In conclusion, I request that you will recommend to the Honorable Secretary of the Navy, for the medal of honor, the men whose names accompany this in a separate report. They well deserve the distinction. Very respectfully,
Rear-Admiral D. G. Farragut,
Commanding W. G. B. Squadron.
With this report I inclose those of the executive officer, the officers of divisions, and of the gunner, carpenter, and sailmaker, and I beg leave to heartily indorse all that is said in them about the officers and men of their respective commands.
I would also beg leave to say that although there was very considerable loss of life in the powder division, thanks to the good arrangements and the example of Ensign Dana, who was in charge of it, there was no confusion.
He was also greatly assisted in the after-part of the division by sailmaker T. C. Herbert, whose example tended much to give confidence to those around him; he is a most deserving officer. The gunner, J. L. Staples, and carpenter, George E. Burcham, also deserve notice for their strict attention to duty. Very respectfully,
Your obedient servant,
Captain. Rear-Admiral D. G. Farragut,
Commanding W. O. B. Squadron.
U. S. Flao-ship Hartford, Mobile Bat, Aug. 8, ISM.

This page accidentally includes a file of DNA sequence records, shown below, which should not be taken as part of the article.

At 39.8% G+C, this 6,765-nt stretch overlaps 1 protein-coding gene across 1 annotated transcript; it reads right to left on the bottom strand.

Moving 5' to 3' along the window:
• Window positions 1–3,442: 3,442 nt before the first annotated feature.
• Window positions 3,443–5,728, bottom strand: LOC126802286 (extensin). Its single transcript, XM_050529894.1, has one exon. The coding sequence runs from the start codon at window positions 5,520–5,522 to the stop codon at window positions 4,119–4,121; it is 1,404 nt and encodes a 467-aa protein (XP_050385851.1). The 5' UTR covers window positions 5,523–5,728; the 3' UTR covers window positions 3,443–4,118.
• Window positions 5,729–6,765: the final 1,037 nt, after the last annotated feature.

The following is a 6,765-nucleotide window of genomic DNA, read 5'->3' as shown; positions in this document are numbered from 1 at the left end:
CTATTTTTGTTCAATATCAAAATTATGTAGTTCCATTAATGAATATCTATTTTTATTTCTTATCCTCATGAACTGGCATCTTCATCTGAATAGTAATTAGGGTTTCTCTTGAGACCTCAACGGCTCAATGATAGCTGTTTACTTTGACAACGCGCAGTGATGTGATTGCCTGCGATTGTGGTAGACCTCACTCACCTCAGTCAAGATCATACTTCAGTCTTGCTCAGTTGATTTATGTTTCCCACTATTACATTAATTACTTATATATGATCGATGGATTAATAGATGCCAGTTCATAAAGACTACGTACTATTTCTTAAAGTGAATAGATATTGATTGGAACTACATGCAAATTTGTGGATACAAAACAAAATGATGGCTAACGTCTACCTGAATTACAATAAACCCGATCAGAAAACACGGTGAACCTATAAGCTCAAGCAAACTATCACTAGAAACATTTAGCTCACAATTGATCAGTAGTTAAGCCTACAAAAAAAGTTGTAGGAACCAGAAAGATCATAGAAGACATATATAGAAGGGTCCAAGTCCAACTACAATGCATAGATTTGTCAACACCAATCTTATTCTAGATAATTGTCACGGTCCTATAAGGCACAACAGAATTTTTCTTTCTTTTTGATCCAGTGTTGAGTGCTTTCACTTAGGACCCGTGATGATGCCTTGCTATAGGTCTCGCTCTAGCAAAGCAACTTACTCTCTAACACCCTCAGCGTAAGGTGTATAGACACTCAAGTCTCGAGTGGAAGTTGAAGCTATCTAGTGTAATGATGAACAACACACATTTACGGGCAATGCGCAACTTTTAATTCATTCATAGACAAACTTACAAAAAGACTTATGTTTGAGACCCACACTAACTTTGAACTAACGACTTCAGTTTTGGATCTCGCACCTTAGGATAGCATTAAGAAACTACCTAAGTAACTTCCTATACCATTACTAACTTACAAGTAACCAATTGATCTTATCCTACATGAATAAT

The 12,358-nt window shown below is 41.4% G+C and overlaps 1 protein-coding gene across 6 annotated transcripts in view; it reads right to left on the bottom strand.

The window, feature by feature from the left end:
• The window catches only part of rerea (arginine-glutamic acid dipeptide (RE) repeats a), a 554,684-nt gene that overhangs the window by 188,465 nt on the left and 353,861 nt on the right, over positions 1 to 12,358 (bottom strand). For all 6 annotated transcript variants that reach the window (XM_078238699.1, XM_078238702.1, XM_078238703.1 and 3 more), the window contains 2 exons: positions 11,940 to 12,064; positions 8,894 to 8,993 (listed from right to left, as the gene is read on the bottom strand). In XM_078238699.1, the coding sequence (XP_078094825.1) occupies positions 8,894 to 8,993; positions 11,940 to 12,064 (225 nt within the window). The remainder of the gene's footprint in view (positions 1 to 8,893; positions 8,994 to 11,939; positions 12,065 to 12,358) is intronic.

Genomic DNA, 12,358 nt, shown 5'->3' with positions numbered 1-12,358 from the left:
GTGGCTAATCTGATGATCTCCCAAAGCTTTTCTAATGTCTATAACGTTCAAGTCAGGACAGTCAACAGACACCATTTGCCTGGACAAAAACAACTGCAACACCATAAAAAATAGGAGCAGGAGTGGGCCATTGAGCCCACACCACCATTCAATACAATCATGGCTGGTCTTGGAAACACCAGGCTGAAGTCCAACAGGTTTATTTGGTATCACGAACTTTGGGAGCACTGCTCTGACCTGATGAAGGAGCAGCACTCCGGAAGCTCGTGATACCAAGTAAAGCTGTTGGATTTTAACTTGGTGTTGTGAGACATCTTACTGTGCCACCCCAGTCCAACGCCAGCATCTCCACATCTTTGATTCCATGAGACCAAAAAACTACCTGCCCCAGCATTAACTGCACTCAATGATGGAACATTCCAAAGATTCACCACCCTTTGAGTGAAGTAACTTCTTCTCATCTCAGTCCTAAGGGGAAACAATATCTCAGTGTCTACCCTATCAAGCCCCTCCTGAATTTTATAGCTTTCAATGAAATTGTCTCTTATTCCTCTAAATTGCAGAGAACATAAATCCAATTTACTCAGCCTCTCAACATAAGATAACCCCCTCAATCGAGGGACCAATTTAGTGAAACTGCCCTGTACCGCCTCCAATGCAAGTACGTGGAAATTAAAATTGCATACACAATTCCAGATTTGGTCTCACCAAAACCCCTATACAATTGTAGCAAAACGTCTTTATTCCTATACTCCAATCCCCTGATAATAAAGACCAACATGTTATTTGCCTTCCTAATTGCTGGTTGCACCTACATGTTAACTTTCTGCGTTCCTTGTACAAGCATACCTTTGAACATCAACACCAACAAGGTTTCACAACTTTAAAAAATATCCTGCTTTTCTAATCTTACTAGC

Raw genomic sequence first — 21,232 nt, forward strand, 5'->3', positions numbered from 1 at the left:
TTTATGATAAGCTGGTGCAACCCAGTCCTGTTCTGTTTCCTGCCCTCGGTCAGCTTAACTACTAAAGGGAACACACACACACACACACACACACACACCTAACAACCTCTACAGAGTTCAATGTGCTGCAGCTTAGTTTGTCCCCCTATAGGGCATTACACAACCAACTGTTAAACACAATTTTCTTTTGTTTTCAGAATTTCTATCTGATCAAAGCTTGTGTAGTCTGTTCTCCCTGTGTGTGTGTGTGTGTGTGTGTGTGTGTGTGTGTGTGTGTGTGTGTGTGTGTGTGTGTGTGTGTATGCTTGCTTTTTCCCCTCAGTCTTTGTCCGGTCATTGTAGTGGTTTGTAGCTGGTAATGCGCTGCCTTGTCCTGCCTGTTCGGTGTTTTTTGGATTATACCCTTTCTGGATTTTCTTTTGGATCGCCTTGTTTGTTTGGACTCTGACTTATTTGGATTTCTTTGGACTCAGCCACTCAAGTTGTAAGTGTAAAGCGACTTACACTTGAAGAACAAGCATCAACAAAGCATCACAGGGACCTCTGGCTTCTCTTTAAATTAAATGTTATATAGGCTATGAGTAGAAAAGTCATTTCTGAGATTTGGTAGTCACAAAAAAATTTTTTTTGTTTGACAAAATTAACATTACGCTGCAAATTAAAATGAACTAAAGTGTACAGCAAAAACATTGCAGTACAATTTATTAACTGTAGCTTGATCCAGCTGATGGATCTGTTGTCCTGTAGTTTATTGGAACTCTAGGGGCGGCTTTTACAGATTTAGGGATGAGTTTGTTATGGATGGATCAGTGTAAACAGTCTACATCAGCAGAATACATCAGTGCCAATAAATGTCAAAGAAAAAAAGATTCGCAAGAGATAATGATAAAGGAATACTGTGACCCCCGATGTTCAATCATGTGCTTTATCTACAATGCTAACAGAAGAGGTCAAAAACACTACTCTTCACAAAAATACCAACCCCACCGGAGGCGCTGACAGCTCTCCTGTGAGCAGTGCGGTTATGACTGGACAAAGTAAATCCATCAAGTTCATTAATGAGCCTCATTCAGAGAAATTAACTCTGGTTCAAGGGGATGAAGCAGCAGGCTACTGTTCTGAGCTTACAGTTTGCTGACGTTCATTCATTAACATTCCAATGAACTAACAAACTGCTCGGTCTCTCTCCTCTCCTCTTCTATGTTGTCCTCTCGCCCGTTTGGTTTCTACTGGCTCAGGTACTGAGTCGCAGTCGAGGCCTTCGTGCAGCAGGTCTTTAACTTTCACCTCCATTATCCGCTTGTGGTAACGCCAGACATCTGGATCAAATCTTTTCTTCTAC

Sir: Agreeably to your order, I submit the following reports of the passage of this ship by Forts Morgan and Gaines, and our engagement with the ram Tennessee, iron-clad, and with the gunboats Selma, Gaines, and Morgan.
On the morning of the fifth, called all hands at three A.m., stowed hammocks, and gave the people an early breakfast, hove in to twenty fathoms of chain, and prepared to receive the United States steamer Metacomet alongside. At daylight the Metacomet came on our port side and made fast, our battery on that side having been run in for that purpose.
Hove up our anchor, and at forty minutes past five A.m. stood in to take our position astern of the Brooklyn, which ship was slowly standing in for the bar, followed by the Hartford. Lashed our anchors to the bows, and secured the chains with extra stoppers, beat to quarters, and cleared ship for action. A few minutes after seven o'clock, Fort Morgan opened upon us, and continued firing until the fleet had passed.